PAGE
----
Matthew Holt: OK so rather than starting again, I should just finish and submit the day before I want it then

Rep: technically yes

Matthew Holt: It’s quite amazing to know that Blue Shield is quite
that incompetent. Are you SURE that it’s them and not you…before I
publicize this?

Rep: It is their application…. I don’t know who’s exact fault it
would be to starting a new application if the effective date is wrong.
But it is their app we just help you apply and get the application to

Can anyone spot the obvious customer service problem here?  Answers
on a postcard please. Meanwhile, I’m not much closer to figuring out
what I should do, but I know that the easiest thing for me with
eHealthinsurance is to leave it to the last minute.

Check in next time in the ongoing saga of whether Matthew will ever
get his health insurance, and the strange tale of which drugs may make
you uninsurable….

Categories: Uncategorized

Tagged as: ,

21 replies »

  1. I don’t want to get into another long debate over HSAs (I missed the last one). But essentially, my concern is the following:
    1) First and foremost, they fail to resolve the underlying problem with health care namely, medical trend as a multiple of inflation. There may be a one-time pick-up in savings but increases will mirror non-CDHP plans. Nice addition but they do not change anything.
    2) They fail to adequately resolve the issue of the uninsured and underinsureds. Most people in these situations have limited income and therefore tax savings don’t really mean a whole bunch to them. Also, the affected population are generally not savers hence the concept of putting money away into an account (and foregoing instant gratification) is a stretch. When you add up the funding and the insurance component the price may still be unaffordable to many who can’t afford it today.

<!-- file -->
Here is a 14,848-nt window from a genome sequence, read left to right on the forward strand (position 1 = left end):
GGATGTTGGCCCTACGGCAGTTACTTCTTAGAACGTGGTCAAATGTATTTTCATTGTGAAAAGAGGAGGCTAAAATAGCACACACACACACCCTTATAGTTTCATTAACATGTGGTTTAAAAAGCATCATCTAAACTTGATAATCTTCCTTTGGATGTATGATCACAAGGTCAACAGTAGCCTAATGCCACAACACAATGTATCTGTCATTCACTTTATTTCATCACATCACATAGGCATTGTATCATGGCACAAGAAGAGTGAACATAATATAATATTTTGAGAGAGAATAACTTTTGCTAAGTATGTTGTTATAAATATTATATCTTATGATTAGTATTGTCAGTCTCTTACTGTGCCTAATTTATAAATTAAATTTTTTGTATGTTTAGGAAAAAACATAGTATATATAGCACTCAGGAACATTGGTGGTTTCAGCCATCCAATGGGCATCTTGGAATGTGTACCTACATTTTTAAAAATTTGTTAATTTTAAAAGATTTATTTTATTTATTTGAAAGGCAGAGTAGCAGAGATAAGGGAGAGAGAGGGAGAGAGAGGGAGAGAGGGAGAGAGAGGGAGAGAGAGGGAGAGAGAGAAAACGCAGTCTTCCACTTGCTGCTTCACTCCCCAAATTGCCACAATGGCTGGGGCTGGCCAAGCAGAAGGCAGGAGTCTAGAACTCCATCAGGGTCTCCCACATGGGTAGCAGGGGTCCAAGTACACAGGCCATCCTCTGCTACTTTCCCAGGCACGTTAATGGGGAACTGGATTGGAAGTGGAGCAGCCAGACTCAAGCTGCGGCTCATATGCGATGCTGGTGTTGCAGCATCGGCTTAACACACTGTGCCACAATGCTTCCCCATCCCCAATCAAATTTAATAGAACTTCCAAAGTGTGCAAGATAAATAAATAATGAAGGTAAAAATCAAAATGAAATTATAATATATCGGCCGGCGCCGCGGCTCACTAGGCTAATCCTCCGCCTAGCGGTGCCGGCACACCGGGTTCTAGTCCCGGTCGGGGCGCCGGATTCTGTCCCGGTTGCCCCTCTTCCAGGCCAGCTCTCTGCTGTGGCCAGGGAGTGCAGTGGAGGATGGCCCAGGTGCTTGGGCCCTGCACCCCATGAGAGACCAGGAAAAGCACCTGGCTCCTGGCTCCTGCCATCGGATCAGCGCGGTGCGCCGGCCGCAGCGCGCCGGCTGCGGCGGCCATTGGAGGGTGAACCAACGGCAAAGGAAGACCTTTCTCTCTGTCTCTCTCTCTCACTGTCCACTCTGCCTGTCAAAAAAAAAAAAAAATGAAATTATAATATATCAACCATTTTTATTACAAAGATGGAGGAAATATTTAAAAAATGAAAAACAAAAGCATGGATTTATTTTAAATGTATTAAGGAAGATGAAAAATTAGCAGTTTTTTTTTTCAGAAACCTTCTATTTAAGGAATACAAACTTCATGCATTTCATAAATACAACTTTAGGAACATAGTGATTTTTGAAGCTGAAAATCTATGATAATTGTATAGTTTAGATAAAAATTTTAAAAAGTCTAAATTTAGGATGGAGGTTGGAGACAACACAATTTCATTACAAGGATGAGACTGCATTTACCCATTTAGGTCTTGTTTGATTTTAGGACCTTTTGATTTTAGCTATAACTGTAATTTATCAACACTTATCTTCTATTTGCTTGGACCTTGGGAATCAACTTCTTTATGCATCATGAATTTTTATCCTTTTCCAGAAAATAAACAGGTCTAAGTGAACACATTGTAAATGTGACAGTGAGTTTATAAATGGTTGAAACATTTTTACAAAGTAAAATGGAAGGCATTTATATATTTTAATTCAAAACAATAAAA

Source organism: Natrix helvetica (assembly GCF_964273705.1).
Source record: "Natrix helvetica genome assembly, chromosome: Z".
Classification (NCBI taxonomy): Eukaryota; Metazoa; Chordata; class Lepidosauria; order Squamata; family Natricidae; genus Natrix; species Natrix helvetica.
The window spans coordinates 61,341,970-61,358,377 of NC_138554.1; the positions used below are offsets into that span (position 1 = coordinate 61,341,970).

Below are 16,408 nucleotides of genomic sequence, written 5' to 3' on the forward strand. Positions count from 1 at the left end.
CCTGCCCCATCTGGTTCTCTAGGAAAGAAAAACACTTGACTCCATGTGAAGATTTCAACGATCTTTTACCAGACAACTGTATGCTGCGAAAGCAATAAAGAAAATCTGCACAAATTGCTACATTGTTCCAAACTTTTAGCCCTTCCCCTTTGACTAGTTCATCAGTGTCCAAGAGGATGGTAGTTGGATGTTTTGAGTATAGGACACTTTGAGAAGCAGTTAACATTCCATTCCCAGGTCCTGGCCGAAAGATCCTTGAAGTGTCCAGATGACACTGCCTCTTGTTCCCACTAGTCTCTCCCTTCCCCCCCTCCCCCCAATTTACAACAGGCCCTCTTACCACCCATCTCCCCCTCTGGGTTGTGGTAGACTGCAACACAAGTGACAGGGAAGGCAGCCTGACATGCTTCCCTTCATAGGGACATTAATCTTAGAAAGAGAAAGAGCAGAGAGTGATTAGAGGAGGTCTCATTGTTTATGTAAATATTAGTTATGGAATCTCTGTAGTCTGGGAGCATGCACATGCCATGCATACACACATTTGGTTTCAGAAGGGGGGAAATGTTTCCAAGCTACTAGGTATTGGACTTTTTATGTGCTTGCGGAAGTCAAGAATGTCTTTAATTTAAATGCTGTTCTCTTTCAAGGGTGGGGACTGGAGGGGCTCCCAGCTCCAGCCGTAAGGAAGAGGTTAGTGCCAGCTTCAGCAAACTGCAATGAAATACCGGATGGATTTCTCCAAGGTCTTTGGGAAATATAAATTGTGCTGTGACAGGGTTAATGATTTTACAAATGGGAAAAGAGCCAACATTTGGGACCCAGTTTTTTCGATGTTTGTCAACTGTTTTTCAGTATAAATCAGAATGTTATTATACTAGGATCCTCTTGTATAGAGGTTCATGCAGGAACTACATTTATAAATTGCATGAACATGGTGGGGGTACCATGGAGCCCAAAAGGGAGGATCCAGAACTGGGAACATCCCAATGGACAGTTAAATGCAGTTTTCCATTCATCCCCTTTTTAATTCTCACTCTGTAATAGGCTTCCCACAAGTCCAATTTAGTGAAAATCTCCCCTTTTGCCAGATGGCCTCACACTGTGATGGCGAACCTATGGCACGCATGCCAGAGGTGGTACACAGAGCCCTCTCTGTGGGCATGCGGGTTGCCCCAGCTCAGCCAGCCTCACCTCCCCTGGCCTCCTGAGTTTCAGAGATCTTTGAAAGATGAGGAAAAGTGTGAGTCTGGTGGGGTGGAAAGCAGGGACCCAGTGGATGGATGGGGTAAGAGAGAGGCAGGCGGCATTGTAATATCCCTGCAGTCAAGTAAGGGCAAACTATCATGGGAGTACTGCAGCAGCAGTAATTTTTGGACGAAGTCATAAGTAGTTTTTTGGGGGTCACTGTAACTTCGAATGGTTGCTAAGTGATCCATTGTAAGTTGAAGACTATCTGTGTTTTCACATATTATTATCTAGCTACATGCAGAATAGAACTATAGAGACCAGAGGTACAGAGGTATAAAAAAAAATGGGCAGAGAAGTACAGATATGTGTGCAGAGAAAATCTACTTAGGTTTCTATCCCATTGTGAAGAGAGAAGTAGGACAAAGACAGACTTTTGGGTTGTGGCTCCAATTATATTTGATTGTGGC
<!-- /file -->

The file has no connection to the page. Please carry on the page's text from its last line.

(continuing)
3) The concept of saving and rollovers is great but “life happens”. You can end up needing surgery unexpectedly and then a few weeks later your wife needs to go to the ER (not to mention the kids). There are multiple opportunities to blow thru the funds. I know you are protected through max OOP, but at that point you basically are paying the same under traditional medical plans.
    4) These plans can be abused by employers. There is no requirement that HDHP to combined with a funding mechanism. And even if they are, there is requirement that an employer pay for any of it. Thereby, reducing their benefit. Not all HSA’s have 100% coverage after the ded. And personally, I think those 100% coverage plans are underpriced and within 1-2 years you will see those plans eliminated or priced out of the market.